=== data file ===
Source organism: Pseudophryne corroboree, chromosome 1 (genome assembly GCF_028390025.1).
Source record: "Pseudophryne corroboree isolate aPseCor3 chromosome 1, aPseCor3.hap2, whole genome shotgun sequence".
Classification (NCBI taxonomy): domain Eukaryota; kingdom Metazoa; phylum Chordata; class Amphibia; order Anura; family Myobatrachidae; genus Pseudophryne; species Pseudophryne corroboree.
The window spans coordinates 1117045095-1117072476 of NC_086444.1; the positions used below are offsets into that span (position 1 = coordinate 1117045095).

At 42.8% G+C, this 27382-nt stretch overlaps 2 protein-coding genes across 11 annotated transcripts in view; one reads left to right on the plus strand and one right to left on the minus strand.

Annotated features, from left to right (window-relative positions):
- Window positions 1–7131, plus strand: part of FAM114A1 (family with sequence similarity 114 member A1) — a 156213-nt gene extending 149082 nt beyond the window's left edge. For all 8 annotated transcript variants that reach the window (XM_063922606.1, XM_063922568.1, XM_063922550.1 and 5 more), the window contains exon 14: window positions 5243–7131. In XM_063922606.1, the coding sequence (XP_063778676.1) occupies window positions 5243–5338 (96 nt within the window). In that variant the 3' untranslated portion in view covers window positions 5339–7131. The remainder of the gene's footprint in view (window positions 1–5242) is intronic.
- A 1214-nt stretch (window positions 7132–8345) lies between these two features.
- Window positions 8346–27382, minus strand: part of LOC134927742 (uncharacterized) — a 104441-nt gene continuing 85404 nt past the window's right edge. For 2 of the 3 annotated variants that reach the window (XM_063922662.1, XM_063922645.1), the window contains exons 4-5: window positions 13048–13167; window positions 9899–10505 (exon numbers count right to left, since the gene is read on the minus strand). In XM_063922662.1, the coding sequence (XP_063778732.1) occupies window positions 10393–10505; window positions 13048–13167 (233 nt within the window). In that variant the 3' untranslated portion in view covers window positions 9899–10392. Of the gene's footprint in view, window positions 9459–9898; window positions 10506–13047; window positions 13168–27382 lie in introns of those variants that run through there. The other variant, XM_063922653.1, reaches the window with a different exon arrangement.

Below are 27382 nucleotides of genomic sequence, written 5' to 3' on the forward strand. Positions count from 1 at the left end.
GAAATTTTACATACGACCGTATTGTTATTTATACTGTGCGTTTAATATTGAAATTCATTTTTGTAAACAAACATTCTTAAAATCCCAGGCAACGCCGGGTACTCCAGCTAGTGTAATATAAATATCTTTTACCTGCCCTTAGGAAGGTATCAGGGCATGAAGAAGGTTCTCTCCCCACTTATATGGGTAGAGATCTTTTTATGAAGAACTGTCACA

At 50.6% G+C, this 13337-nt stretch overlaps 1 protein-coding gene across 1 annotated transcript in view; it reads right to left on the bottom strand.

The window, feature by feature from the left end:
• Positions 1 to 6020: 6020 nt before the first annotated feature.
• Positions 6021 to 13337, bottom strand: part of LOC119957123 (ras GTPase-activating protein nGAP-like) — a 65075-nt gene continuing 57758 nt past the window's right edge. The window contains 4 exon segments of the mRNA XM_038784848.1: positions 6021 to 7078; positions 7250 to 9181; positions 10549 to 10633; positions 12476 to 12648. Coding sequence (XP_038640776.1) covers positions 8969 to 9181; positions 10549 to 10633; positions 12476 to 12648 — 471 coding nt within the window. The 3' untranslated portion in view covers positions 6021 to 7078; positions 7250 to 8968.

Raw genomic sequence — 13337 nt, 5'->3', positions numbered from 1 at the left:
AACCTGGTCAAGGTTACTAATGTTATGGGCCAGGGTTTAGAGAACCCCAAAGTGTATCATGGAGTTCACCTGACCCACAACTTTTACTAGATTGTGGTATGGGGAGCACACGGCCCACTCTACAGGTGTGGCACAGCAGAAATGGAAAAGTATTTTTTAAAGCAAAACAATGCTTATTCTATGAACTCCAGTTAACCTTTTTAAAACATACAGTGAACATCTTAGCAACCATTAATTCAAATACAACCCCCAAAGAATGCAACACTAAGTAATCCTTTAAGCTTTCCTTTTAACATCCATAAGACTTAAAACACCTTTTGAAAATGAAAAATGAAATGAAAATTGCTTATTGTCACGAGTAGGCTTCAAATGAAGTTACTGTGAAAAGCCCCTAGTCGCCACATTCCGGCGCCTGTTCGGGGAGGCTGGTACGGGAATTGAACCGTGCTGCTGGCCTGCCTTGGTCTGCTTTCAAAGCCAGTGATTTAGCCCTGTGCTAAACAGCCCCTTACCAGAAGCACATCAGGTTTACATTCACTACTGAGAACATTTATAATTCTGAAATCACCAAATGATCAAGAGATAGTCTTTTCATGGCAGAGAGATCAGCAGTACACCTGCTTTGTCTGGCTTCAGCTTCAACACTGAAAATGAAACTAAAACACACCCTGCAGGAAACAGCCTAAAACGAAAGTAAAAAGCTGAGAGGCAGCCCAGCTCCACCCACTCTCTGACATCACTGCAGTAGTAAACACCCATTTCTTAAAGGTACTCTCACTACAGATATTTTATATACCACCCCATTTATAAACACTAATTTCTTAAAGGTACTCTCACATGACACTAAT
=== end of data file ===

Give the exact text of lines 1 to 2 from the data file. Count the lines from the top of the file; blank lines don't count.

Source organism: Pseudophryne corroboree, chromosome 1 (genome assembly GCF_028390025.1).
Source record: "Pseudophryne corroboree isolate aPseCor3 chromosome 1, aPseCor3.hap2, whole genome shotgun sequence".